Jack Carty challenges Andrew Conway during Connacht’s defeat to Munster in Galway. Photograph: Laszlo Geczo/Inpho
Jack Carty challenges Andrew Conway during Connacht’s defeat to Munster in Galway. Photograph: Laszlo Geczo/Inpho

Connacht came back into the game and finished the half with one of their strike plays which have contributed to their improvement this season. Off a scrum inside their own 10-metre line, Carty’s big pass switched back to the blind side where Matt Healy dummied and slipped out of Mathewson’s tackle to make 40 metres.

O’Mahony was penalised for either kicking the ball in a ruck or manhandling Blade, and Carty nailed a fine 45-metre penalty to end the half at 10-14.

On the balance of play, that was something of a result for Connacht. So was the resumption.

Within a minute, Tom Farrell stepped inside Chris Farrell and handed off Goggin before passing off his left to Kelleher, who finished very smartly from about 40 metres out. Carty nailed the conversion.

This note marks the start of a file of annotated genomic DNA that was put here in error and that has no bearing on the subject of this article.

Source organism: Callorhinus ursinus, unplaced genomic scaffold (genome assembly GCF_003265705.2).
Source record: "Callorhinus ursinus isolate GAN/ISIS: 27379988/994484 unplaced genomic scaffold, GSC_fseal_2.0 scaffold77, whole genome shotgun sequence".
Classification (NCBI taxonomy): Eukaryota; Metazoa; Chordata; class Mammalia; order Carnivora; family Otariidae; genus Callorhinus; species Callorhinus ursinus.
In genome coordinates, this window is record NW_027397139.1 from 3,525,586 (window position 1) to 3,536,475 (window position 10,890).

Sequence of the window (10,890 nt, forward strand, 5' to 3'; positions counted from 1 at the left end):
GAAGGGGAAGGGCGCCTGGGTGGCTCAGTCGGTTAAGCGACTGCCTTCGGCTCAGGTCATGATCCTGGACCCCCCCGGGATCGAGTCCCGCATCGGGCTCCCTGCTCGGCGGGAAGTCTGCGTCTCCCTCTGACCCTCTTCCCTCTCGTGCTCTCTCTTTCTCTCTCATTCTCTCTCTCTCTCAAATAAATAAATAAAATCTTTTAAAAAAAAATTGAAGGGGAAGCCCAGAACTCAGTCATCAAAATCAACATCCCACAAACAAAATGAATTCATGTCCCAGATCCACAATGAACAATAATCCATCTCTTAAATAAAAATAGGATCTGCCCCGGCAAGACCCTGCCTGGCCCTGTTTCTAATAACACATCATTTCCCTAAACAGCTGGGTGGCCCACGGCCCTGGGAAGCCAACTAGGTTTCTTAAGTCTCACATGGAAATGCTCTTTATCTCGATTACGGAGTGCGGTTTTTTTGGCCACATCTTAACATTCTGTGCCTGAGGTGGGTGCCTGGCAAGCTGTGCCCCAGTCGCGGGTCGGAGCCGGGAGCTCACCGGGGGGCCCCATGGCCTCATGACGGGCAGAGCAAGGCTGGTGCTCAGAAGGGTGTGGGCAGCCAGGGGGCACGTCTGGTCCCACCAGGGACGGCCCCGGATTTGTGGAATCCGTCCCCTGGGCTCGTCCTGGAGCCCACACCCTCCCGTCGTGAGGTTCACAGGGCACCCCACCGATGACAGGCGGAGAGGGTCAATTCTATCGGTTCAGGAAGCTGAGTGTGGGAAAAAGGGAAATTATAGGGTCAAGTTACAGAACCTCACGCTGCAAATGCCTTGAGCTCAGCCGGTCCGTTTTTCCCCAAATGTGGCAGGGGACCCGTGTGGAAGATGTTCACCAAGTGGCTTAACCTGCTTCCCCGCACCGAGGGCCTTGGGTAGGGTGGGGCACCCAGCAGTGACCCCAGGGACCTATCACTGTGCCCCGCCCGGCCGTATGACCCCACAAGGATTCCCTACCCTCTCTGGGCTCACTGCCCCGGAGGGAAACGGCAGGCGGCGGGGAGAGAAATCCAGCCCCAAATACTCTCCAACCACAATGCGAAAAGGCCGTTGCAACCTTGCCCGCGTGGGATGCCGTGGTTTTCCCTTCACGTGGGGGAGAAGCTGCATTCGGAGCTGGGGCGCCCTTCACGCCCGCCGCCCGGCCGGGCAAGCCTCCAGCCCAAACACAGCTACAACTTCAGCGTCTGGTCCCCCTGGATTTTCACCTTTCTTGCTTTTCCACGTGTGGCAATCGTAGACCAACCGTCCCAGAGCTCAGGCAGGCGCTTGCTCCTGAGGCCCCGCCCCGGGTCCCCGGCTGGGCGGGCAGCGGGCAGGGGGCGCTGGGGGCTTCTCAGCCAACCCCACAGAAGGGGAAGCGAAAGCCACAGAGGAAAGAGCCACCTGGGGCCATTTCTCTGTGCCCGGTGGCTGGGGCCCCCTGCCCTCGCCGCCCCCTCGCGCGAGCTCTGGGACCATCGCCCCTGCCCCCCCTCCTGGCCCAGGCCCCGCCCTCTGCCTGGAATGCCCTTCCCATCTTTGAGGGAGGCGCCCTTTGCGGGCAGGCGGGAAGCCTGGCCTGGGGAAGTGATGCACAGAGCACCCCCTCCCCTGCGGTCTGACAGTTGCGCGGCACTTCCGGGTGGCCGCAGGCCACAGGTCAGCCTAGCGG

Another Connacht attack ended when Colby Fainga’a illegally picked from in front of the ball and when part of the ruck.

Instead, Munster attacked from deep, Earls drifting infield and probing for a gap, as his offload and one by Chris Farrell released Wootton for a big break.

Beirne carried it on strongly and from the recycle Mathwson’s long floated pass gave Goggin his second touchdown, although the home crowd believed it was was forward and roared for a review, unsuccessfully. Carbery’s conversion restored Munster’s lead at 21-17.

The prompt introduction of Conor Murray and CJ Stander demonstrated Munster’s desire for a bonus point win. O’Mahony, having angered the Clan Terrace by tackling Carty after he had kicked ahead, won a turnover penalty after a superb counter from Conway, and when Daly didn’t roll away, Carbery made it 24-17.

Cian Kelleher celebrates his early second half try against Munster. Photograph: James Crombie/Inpho
Cian Kelleher celebrates his early second half try against Munster. Photograph: James Crombie/Inpho

Tyler Bleyendaal was introduced for Wootton, with Carbery switching to fullback with devastating effect.

After O’Mahony spoiled a Connacht lineout, which also yielded a penalty when the Munster skipper was tackled in the air by Gavin Thornbury, a lovely left footed grubber by Carbery earned an attacking lineout after Healy was tackled into touch.